In his short but prolific career, Keith Haring was known for his fluid, uniform lines, intricate compositions, and repeating imagery such as the barking dog and radiant baby. Since the 1980s, Haring’s art has garnered worldwide recognition, breaking down barriers and spreading joy while shining a bright light on complex issues from capitalism and the proliferation of new technologies to sexuality and race.
Born in 1958, Keith Haring grew up in Kutztown, Pennsylvania, where his father, Allen, taught him to draw cartoons from Walt Disney and Dr. Seuss. He moved to New York City in 1978 to enroll in the School of Visual Arts (SVA). In New York, he embraced his homosexuality, which informed his worldview and art practice. The city was pulsing with energy with the emergence of hip-hop, graffiti art, and an active nightclub scene. In alternative spaces such as Club 57 and Paradise Garage, Haring developed his visual style alongside artists Kenny Scharf and Jean-Michel Basquiat, performers Grace Jones and Madonna, and many others.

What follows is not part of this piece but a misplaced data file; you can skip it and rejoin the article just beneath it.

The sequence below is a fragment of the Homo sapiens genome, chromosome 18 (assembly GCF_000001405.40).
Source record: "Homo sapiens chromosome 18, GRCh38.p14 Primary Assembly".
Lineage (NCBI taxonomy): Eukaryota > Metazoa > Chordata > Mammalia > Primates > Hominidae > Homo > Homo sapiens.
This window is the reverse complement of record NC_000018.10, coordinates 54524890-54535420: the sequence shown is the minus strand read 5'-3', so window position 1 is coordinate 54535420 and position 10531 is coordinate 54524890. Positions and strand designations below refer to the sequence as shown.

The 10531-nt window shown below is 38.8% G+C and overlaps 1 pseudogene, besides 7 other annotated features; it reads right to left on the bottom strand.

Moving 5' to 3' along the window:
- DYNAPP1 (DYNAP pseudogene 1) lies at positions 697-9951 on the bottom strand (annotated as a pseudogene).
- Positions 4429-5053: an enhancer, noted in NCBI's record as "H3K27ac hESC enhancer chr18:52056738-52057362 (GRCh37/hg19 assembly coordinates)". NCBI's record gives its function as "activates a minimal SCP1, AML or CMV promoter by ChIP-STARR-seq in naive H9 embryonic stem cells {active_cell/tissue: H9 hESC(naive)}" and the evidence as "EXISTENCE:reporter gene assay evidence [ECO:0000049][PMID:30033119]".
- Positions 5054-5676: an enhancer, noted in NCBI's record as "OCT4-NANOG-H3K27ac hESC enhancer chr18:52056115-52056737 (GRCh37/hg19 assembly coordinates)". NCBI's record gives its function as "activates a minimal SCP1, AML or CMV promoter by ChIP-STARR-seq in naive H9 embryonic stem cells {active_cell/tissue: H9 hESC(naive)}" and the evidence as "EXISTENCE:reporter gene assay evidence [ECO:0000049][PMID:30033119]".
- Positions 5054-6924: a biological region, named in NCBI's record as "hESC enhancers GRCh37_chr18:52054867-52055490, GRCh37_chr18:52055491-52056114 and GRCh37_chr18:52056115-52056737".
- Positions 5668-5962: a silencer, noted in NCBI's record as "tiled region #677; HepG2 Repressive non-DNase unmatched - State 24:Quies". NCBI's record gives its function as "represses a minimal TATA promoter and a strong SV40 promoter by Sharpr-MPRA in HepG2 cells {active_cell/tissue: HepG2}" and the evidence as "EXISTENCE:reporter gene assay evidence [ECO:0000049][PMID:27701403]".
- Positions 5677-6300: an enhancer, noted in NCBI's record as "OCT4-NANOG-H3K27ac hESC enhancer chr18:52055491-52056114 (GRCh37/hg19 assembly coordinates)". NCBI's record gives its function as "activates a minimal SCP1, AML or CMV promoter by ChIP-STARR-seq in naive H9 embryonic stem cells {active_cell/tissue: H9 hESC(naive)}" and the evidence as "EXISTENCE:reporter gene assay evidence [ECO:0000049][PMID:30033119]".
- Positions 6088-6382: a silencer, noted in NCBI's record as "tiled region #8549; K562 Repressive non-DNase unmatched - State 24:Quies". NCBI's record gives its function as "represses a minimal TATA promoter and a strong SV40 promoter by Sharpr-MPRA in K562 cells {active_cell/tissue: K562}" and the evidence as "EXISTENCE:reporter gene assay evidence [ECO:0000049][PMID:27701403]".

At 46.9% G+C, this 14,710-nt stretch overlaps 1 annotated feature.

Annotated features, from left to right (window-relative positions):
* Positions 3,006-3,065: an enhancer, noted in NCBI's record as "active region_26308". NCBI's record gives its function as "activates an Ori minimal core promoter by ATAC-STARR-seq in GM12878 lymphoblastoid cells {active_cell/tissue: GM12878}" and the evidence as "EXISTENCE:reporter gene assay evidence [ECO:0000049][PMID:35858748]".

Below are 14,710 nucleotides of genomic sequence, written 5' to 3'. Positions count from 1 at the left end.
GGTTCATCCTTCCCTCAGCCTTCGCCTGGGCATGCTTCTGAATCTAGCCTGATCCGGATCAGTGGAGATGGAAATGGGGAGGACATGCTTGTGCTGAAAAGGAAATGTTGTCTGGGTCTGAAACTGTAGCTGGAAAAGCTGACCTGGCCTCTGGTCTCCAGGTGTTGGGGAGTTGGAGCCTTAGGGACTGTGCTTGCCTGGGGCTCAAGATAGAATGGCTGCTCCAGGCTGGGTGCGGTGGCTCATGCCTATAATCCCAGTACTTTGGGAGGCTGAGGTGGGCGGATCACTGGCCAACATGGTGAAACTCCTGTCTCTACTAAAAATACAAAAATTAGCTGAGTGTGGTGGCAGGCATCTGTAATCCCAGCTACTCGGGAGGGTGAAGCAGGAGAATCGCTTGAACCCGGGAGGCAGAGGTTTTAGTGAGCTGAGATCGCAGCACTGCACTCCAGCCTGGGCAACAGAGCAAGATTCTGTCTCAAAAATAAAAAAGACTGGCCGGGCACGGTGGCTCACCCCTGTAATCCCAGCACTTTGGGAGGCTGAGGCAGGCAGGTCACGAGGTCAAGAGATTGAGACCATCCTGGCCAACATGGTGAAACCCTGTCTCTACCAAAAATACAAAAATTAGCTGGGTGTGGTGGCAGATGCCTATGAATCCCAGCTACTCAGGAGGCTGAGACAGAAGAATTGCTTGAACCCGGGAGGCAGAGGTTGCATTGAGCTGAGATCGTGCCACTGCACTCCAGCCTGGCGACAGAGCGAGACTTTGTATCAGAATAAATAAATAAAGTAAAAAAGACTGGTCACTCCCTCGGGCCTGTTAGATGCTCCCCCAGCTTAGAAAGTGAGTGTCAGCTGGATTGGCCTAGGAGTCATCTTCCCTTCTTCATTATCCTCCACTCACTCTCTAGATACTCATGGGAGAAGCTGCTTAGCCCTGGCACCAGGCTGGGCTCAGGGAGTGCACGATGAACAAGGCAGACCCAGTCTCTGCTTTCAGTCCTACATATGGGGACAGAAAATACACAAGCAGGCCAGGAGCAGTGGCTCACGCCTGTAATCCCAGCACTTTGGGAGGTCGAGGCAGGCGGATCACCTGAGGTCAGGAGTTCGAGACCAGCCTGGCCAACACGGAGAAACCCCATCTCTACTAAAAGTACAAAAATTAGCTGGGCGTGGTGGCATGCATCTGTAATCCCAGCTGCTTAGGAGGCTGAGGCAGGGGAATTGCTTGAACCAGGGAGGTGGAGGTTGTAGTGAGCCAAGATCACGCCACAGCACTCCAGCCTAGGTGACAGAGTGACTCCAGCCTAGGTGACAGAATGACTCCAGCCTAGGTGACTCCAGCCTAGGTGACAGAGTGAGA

Haring pushed boundaries, creating outside of traditional art spaces. He made chalk drawings in New York subway stations and murals all over the world, worked with youth, frequently collaborated across disciplines, and took on commercial projects. Haring’s public works were often made illicitly, and dynamic immediacy is a hallmark of his style. At the same time, Haring gained international attention from collectors, showing his art in galleries and museums.
Haring’s activism was central to his practice. He used his imagery and celebrity to protest apartheid in South Africa, raise awareness of the crack cocaine epidemic and the AIDS crisis, and support causes from nuclear disarmament to UNICEF. In February 1990, Haring died of AIDS-related complications at the age of thirty-one. In his short but prolific career, Haring produced a remarkable volume of work guided by the unflinching belief that art is essential in making a better world.